WEST SEATTLE BRIDGE UPDATES: Good stress; port position; council briefing; state $

The latest on the bridge, as we await word on when the mayor will decide on repair vs. replace:

(SDOT photo)

BIG WEEK FOR STABILIZATION: When is stress a good thing? When it’s part of stabilizing the bridge. As we noted last week, contractor Kraemer NA is expected to reach the next stabilization milestone this week – releasing the stuck bearing on (corrected) Pier 18. Above is a photo from this week’s stabilization update, showing what SDOT describes as, “Post-tensioning strands ready to be ‘stressed’ to help stabilize the bridge.” The “stressing” started last week and will continue this week along with the bearing release. The stabilization work is expected to be complete by year’s end. (For an explanation of everything that’s been happening, go here.)

PORT COMMISSIONERS TALK TOMORROW: The Northwest Seaport Alliance‘s managing members – the combined commissions of the ports of Seattle and Tacoma – will talk on Tuesday about the West Seattle Bridge situation and a potential “policy statement.” The discussion is scheduled for the public portion of the online meeting, after 11:30 am; here’s the agenda.

COUNCIL BRIEFING: During this morning’s “briefing” meeting of the City Council, when each member updates the others on what’s big in their district (among other things), West Seattle/South Park Councilmember Lisa Herbold noted that a briefing on the West Seattle Bridge status is planned for next Monday morning’s meeting. She said that participants are expected to include the consultant the council hired last summer to offer independent expertise on the bridge situation.

STATE FUNDING? Earlier in the meeting, during a briefing on the city’s priorities for the upcoming State Legislature session, it was noted that the city is lobbying hard to have West Seattle Bridge funding included in the session’s transportation package.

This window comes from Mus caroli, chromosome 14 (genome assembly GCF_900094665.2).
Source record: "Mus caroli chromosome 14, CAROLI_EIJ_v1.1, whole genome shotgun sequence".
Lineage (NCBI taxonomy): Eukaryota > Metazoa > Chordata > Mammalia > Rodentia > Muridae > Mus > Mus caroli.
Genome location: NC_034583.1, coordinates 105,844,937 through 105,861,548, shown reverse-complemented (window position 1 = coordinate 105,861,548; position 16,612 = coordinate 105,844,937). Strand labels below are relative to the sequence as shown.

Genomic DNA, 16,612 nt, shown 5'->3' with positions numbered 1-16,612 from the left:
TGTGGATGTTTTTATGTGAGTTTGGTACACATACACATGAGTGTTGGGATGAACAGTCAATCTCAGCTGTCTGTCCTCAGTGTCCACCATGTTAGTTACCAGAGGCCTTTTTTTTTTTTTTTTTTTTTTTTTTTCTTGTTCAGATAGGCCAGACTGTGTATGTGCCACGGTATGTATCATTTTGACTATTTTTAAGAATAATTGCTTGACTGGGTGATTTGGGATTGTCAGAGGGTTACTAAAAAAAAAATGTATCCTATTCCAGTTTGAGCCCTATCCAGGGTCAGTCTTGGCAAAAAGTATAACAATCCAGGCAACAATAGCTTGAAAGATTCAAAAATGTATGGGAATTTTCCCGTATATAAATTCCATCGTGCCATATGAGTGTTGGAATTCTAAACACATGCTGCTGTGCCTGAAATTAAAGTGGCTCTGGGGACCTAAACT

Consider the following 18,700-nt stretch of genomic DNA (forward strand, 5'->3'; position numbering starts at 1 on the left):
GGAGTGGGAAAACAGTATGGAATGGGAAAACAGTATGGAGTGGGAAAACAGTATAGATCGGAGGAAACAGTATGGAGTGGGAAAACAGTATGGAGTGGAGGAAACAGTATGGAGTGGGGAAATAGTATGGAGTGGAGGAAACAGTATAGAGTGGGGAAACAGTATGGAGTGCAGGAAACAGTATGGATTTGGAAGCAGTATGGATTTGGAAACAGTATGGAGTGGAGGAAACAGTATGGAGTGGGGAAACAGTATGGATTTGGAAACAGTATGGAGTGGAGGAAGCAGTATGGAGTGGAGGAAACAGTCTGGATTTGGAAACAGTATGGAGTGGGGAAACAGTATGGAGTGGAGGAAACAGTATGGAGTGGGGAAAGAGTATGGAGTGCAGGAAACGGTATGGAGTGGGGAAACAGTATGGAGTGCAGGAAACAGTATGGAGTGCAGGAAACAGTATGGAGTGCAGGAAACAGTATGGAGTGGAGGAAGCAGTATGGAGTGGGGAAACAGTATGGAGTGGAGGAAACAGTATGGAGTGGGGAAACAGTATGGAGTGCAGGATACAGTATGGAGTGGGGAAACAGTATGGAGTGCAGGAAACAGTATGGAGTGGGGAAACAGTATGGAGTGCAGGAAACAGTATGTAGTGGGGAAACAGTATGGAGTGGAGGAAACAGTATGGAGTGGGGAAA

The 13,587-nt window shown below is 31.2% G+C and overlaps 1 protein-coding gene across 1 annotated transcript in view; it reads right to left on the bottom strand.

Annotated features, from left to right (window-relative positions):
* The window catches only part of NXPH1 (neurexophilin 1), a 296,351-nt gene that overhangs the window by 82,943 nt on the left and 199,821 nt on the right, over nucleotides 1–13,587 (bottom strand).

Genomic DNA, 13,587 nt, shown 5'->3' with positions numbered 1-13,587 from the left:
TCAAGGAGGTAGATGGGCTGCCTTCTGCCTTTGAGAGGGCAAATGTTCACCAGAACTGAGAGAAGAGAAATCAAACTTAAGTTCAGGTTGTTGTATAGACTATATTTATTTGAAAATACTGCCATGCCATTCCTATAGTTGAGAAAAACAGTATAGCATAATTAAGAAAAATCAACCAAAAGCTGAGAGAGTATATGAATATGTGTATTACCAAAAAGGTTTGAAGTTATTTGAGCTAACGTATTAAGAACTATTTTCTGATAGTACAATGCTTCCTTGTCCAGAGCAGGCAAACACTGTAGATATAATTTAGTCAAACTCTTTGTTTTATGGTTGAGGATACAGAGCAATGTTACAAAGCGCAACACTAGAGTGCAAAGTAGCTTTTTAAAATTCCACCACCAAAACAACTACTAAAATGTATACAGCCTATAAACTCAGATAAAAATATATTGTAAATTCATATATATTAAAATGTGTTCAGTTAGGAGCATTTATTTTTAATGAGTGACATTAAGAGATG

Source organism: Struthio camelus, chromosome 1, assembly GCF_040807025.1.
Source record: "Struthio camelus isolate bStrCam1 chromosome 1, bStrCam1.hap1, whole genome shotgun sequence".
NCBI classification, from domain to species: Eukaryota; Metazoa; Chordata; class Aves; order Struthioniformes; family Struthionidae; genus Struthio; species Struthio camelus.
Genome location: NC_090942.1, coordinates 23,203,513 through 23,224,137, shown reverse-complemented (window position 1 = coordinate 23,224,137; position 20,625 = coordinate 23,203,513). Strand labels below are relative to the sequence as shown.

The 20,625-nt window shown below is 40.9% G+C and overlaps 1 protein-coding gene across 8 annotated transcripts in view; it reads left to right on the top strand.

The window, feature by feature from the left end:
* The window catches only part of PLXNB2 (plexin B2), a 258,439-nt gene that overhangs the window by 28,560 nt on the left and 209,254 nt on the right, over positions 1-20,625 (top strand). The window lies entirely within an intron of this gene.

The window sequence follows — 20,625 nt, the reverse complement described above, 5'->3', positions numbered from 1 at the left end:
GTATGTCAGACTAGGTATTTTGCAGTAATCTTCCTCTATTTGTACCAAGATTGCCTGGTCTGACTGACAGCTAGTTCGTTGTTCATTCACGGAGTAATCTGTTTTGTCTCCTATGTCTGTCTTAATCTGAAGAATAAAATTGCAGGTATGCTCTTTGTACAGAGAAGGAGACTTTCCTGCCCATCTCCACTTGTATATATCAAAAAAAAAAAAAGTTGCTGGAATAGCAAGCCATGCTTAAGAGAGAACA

10 Replies to "WEST SEATTLE BRIDGE UPDATES: Good stress; port position; council briefing; state $"

  • JVP November 2, 2020 (6:18 pm)

    I, too, have bridge stress. 

  • BBILL November 2, 2020 (6:21 pm)

    Pier 19?

  • Fix the Bridge! November 2, 2020 (9:15 pm)

    This stabilization work will likely be enough to make the bridge car worthy again! This is such great news, and probably the biggest reason the Mayor punted on making a decision, because when phase 1 bridge stabilization is completed, much of the overstated “risk” of repair will be behind us. This is a really important step to returning to service. Thank you KramerNA! 

    • Anon November 3, 2020 (7:30 am)

      How do you know this? Can you reply with some links to back up your claims?I didn’t know this initial stabilization work was so meaningful….

  • dsa November 2, 2020 (9:53 pm)

    It looks like they are adding a dozen tension cables either EB or WB above.   I wonder how many are in the bridge now?  Here is a photo SDOT provided earlier which shows part of them: 

  • dsa November 2, 2020 (9:59 pm)

    In an earlier diagram which I cannot find, it appeared these new tension cables crossed the river, essentially tying the two cracked sections of bridge together.  I do not understand the dynamics of doing so unless the real intent is to remove the entire center section as a unit and not repair.

    • MartinP November 4, 2020 (9:52 pm)

      With tensioning you can strengthen concrete. Originally only the center portion was tensioned, the cracks appeared right next to it. With this fix, the whole span gets tensioned and therefore hopefully it will last another 40 years. 

  • Smittytheclown November 3, 2020 (5:54 am)

    Repair is such a no-brainer.  Fantastic news! 

  • Bridge electrician November 3, 2020 (2:28 pm)

    The stabilization is necessary but by no means will it allow traffic to resume. The repair option will require keystone repair or replacement witch could potentially take as long as the full span replacement option. There’s no reason to waste an equal amount of time repairing when replacement can be completed in the time frame.

    • Chemist November 3, 2020 (6:16 pm)

      I think the CBA’s repair alternative didn’t replace keystones/superstructure, which is how it took the least time.  If that repair alternative isn’t possible (and all the technical advice has been that repair IS possible) then you might have a better argument for replacement.

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